Dubliners recall Ryan as part of their daily lives


IF PRINCESS DIANA was “the people’s princess” then Gerry Ryan was “the people’s prince”, according to one person who signed the book of condolence for the RTÉ broadcaster at the Mansion House yesterday.

More than 60 people queued before Dublin Lord Mayor Emer Costello opened the book at noon. The crowds continued to stream in throughout the afternoon.

The mood was sombre and hushed, apart from an occasional yelp from Bridie Clemenger’s dogs Trixie and Holly. She was one of the first in the queue to pay tribute to the 53-year-old father of five, who died suddenly on Friday.

She thought someone close to her had died when her distraught daughter Maria rang with the news on Friday. “She cried and I couldn’t hear her for ages,” she recalled. “I said, ‘Jesus, Maria, take a cup of tea’. Every time she rang me she was crying. She really loved him. It broke her heart.”

Some people left the Mansion House in tears and waved away reporters looking for an anecdote about the broadcaster.

Carol Curley drove up from Roundwood, Co Wicklow, to sign the book and looked upset as she left.

“I got my first job in 1988 and started listening to Gerry,” she said. “He was like a brother.”

The book was full of signatures from people with addresses all over the State and some in Northern Ireland.

William Willoughby came from Gorey, Co Wexford, to pay his tribute. He loved to listen to Ryan’s daily review of the newspapers and admired how he spoke his mind “without fear or favour to anyone. It’s going to be hard to replace Gerry and it’s a sad day for Ireland,” he said.

He would be sadly missed by the truck drivers of Ireland, said Matt O’Shea, who runs a haulage business in Waterford.

A day never passed without some driver returning to base with a story about Gerry Ryan, he said. His wife Fionnuala was “a huge fan” and their children were reared with Ryan on the radio. “She hasn’t stopped crying since we heard it,” Mr O’Shea said, as his wife’s lip wobbled.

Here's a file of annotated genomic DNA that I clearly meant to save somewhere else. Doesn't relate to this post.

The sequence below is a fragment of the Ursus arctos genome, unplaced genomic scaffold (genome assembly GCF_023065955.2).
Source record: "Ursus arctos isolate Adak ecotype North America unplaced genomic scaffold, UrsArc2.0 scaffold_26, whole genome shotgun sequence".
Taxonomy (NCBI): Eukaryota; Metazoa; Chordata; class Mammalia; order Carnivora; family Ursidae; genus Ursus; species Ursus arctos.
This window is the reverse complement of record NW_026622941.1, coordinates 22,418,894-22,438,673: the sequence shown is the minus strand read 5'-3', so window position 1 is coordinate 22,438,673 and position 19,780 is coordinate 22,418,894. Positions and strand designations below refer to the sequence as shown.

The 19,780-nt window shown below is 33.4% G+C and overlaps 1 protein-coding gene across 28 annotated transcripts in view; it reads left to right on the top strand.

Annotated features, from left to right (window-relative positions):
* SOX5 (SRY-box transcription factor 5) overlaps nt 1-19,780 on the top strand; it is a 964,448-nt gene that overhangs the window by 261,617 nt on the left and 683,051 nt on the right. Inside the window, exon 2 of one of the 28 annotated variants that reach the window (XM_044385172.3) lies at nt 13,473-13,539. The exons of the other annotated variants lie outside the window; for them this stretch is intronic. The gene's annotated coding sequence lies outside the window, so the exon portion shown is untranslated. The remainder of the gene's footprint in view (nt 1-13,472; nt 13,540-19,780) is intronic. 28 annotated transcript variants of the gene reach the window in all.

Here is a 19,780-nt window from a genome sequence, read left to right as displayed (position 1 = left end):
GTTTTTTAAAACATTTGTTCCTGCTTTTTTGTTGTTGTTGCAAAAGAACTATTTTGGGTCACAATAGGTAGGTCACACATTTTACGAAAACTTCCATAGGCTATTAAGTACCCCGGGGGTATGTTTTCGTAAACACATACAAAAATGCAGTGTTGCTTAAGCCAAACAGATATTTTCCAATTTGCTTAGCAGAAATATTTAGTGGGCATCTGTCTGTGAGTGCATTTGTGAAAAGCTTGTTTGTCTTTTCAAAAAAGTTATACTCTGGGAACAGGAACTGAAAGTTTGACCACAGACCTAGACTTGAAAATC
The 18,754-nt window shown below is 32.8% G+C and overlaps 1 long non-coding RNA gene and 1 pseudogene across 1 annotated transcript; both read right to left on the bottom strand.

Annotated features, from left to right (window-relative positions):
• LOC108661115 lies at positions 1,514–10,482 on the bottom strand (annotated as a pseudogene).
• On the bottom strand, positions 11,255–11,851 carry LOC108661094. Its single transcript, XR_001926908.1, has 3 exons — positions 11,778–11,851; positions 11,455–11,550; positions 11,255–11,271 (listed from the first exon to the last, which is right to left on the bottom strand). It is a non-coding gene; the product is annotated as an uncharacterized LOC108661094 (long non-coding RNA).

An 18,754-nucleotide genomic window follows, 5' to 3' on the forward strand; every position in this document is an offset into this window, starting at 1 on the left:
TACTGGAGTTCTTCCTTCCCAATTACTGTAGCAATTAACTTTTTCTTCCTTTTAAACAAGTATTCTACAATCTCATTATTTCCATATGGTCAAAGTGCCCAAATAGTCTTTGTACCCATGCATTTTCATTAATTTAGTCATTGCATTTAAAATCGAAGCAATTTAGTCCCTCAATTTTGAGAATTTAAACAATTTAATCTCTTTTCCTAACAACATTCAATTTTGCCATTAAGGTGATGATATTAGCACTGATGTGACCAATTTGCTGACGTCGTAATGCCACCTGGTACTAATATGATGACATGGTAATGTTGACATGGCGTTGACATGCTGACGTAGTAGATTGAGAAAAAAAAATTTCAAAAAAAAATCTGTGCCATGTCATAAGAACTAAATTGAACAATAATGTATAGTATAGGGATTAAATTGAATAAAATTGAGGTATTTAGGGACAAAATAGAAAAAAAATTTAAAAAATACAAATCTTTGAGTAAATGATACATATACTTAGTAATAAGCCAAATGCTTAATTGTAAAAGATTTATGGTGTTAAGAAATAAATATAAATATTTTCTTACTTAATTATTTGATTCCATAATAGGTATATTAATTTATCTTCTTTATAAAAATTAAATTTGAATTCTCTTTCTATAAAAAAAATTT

Comedian Brendan O’Carroll said he was “shattered” by the broadcaster’s sudden death. He travelled from Britain to sign the book and was returning last night.

The shock he felt at Ryan’s death was comparable to the shock he felt as a child when he heard Nelson’s Pillar had been blown up.

Ryan had been “an amazing help” to him at the start of his career.

“At the time when what I was doing was deemed as absolutely outrageous, he was always supportive, always said, ‘never stop doing what you’re doing. Don’t change what you’re doing’.”

Fianna Fáil’s Seán Haughey recalled how he and Ryan had attended the same school, St Paul’s College in Raheny. “He got up to all sorts of antics as young people do and all that just brings memories flooding back.”

He recalled a “very irreverent . . . almost revolutionary” school magazine edited by Ryan and typed up in the Haughey home.

When outraged parents caught sight of the magazine, full of references to sex, drugs and rock and roll, there was uproar and the magazine was immediately recalled. “That was typical Gerry Ryan.”

Mr Haughey’s wife Orla said she would greatly miss the broadcaster. “I’m really upset about it. He used to make me laugh . . . you’d be crying or laughing at him and he’ll be sorely missed.”

Dublin Lord Mayor Emer Costello was glad to give people the chance to pay tribute. “People just wanted the opportunity to say farewell to him and his passing was so sudden,” she said.

“It’s difficult for people to come to terms with the fact that the airwaves will just not be the same in the mornings any more. Everything has changed now.”

The crowds were still queuing up at 4pm yesterday when the Mansion House doors were due to close and more than 2,500 people had signed the book.

It will open to the public from 10am-4pm today and tomorrow.

In the RTÉ Radio Centre in Donnybrook, Dublin, about 4,000 people signed a book of condolence over the weekend.

Gerry Ryan tribute show to air on 2FM

A tribute programme in response to public demand is to be broadcast on RTÉ this morning in memory of late broadcaster Gerry Ryan.

The programme will be hosted by Evelyn O’Rourke and will be aired on 2fm from 9am to 12pm, the slot held by Ryan (53) until his sudden death last week.

O’Rourke also hosted a tribute special on Saturday.

“We have been sitting here reviewing texts and e-mails and we felt that people are far from finished talking about him,” said RTÉ Radio spokesman Joseph Hoban.

He said the station would be guided by Ryan’s family as to whether or not his funeral would be broadcast live.

An emotional RTÉ presenter Pat Kenny said on his radio show yesterday morning that there was “an ache at the heart of everything we do” because of Ryan’s death.

“Any time I felt the going was a bit tough, he could always raise my spirits and my game.

“He was no saint, nor would he want that said, but I’m happy for my part to canonise him in the hierarchy of broadcasting greats,” he said.

A postmortem will be carried out this morning at Dublin City Morgue in Marino.

His body is expected to be released to his family this afternoon.